When we think of a secret garden we usually think of the roses and foxgloves behind an old, mossy wall in England, tended by three horticulturally precocious children in Frances Hodgson Burnett’s novel of that name. I have a secret garden, too, but it’s in the cupboard under the kitchen sink, and it’s only there in wintertime.
Hiding next to the aluminum foil and Windex on a cold, gray day is my Belgian endive forcing bucket, crowned with crisp, juicy, heads that resemble 4-inch, pointed, white lettuces, there for the picking.
These are just like the expensive ones found in the market, but fresher and hence milder, since storage after cutting brings out that bitterness to which endives are prone. It is mainly to avoid this bitterness that gardeners embark on the long growing and forcing process. Long, but not difficult.
The endive made famous by the Belgians is, strictly speaking, not an endive but a type of chicory — a group that includes true endives such as frisée, escarole and the roadside weed with its sky-blue flowers.
A story is told of the Brussels gardener who discovered some roots sprouting accidentally in a dark cellar, and realized he had struck culinary gold. The crop was soon wildly popular not only for raw salads but also for braising, sautéeing, baking and grilling (sliced in half lengthwise). Commercial cultivation of the plant — called witloof chicory abroad — spread from Northern Europe to other countries. Most of those grown in the United States are from California.
A home crop starts with the purchase of seeds. John Scheepers Kitchen Garden Seeds, which specializes in gourmet European varieties, lists Totem, as does Johnny’s Selected Seeds. This is a classic white variety, and while I used to find red tipped ones, such as Robin and Monroe, they seem to have become rare in commerce.
I liked growing both colors so that I could pair them on a cruditée platter, where they made perfect little spoons for scooping up dip. I have a feeling that some radicchio seeds, of the Treviso type, might work just as well.
Chicories are biennial plants that send up their flower stalks only after they’ve experienced the cold of winter. They should be direct sown in spring, but not too early. There’s still plenty time, up until early June. Too much chill will make them bolt and present you with a blue bouquet.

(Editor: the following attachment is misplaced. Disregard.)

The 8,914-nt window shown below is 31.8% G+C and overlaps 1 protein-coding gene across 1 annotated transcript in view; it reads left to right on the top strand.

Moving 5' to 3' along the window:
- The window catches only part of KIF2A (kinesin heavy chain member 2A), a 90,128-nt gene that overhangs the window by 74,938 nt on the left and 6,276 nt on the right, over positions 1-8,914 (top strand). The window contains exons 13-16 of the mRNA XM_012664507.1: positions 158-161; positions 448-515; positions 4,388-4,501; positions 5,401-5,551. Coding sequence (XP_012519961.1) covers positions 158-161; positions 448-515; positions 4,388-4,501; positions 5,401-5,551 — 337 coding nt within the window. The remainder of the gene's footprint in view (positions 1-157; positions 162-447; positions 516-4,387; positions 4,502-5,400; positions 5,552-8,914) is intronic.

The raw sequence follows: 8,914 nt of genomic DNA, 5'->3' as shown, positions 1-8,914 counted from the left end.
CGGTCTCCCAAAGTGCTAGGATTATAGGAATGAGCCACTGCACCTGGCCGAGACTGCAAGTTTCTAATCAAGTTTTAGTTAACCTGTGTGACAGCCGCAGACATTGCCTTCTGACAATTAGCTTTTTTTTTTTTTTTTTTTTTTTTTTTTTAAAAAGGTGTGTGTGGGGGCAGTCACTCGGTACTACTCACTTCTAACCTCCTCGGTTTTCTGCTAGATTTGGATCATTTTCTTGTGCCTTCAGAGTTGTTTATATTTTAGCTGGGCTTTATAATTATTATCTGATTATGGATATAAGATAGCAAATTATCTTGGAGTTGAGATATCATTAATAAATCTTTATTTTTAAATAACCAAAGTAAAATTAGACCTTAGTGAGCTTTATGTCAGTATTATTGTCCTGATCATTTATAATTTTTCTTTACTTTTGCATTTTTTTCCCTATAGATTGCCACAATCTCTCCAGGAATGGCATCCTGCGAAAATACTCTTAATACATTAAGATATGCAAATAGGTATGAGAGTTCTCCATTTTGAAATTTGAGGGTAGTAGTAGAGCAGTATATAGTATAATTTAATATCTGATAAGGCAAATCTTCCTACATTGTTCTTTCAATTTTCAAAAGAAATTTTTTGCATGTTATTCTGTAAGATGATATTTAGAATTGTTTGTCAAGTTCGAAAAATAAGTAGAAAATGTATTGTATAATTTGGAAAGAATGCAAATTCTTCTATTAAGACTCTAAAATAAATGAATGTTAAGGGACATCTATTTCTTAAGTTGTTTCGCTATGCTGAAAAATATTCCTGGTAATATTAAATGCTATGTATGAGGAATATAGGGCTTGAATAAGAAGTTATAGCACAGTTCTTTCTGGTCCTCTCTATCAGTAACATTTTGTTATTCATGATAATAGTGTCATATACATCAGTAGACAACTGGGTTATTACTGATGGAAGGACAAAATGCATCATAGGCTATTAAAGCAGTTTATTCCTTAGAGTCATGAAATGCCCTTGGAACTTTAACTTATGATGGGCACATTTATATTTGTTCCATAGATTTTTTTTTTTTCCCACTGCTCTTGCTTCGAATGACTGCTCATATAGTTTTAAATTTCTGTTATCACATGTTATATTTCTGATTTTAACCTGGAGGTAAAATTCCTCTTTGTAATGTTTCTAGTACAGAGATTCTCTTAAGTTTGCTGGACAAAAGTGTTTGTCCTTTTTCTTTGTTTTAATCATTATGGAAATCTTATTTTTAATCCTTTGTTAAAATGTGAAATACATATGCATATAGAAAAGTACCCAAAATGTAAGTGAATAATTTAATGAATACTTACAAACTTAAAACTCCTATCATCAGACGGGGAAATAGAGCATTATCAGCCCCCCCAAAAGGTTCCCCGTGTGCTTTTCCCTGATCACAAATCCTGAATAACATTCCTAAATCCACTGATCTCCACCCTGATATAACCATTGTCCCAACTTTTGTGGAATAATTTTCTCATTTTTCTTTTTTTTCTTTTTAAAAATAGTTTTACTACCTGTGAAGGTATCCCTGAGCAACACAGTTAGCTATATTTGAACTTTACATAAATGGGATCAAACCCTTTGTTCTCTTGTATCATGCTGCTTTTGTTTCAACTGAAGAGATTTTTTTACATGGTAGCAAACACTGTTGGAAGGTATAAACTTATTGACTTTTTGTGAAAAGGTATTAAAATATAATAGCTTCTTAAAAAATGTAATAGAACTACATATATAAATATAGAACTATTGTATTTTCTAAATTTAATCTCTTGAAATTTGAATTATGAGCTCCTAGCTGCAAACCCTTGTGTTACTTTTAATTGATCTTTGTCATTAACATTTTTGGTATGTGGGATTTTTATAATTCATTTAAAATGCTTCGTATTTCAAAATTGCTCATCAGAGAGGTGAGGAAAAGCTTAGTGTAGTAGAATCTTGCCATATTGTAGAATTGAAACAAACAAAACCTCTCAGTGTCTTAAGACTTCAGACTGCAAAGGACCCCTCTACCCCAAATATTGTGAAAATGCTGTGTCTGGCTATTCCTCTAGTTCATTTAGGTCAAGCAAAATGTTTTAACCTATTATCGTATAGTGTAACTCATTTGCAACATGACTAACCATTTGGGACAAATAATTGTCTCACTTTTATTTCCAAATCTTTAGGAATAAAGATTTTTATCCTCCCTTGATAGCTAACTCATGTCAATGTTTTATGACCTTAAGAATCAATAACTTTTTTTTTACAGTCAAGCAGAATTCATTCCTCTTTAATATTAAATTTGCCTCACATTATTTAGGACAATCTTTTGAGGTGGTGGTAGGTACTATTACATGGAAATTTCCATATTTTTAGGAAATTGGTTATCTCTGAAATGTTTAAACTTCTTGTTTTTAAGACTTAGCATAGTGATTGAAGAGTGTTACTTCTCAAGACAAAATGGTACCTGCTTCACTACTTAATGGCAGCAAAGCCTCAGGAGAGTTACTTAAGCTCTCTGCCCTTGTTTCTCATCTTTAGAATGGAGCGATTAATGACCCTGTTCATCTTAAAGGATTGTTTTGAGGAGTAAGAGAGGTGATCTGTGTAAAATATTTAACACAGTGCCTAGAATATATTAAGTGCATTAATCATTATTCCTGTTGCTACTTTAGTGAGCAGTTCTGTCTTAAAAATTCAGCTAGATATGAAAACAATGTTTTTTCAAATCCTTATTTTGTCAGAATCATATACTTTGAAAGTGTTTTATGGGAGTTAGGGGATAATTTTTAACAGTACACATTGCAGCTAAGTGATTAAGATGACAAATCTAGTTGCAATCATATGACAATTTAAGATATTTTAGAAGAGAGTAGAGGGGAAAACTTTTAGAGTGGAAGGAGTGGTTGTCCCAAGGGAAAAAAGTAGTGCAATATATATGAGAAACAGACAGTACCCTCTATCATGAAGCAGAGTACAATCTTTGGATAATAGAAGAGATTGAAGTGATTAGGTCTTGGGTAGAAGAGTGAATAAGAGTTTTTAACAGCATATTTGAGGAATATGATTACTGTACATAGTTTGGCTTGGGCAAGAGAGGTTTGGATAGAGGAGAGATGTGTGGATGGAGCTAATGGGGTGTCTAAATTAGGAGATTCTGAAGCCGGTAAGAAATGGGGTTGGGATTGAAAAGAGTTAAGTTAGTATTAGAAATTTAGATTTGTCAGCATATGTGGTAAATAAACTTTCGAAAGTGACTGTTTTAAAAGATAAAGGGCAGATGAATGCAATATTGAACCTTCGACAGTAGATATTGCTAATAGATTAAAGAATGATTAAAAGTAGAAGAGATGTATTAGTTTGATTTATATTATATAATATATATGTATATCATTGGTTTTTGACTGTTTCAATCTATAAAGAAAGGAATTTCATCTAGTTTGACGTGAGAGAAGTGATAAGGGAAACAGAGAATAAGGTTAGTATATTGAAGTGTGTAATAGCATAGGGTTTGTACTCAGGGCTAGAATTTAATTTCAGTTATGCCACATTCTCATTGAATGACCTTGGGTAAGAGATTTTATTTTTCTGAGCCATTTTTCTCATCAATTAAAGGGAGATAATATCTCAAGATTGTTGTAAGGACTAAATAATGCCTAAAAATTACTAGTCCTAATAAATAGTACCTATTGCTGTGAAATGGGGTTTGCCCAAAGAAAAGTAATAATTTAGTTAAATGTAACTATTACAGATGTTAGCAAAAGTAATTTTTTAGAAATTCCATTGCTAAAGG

Instead, they need to grow all summer in the ground in order to produce nice fat roots, full of the stored carbohydrates that make them so good for forcing.
The best soil for them is what I call “root crop soil” — high in phosphorous, potassium and magnesium, but not over-rich in nitrogen, which produces abundant top growth. The seedbed, just as for carrots and parsnips, should be finely pulverized and continually moistened, to aid germination.
Thin the seedlings to 6 inches or so, mulch them, then forget them until fall unless they need weeding.
After a few light frosts, the plants should be dug by gently prying the soil around the roots with a digging fork, then pulling them out. Trim off the bitter-tasting tops to about an inch long, being very careful not to cut too close to the growing tip.
Trim the roots at the bottom so that they are all about 8 inches long. Then store them in a cool place. A few degrees above freezing is ideal, but you have some leeway as long as they stay slightly moist and don’t freeze. A cold, damp cellar is great, or an unheated garage — even the refrigerator if you have room.
You do not have leeway in the matter of light. The roots must stay in absolute darkness. A heavy duty black plastic bag works fine as long as it admits not one pinprick of light.
After a month or more of cold treatment they are ready for forcing. I like to use two-gallon buckets from the hardware store, standing a dozen or so roots upright in each and filling in around the roots with damp sand or potting mix, so that the tops are at the surface.
If you have a cold cellar you might fill all your buckets at once, as soon as the roots have been dug, and have them all ready to go. Or you can just pot them up one by one as needed, in which case a bucket of water could be your potting medium. The trick is to always have a new bucket coming along, since the roots are generally not reused after one forcing.
After a bucket is brought into a warm room, the heads immediately start to grow. To keep them white and mild-tasting you want to cover the bucket securely with black plastic. (A large, inverted, 5-gallon black bucket works best). Any dark corner of the house where it’s between 50 and 65 degrees is a fine spot for your stealth salad.
Peek in every few days, adding water as needed. After three weeks, the little “chicons,” as the French call them, will have popped up like a bed of crocuses, ready at hand for instant enjoyment. Sometimes a slow food can become a fast food if you plan it right.
Barbara Damrosch, author of “The Garden Primer,” is a freelance writer.
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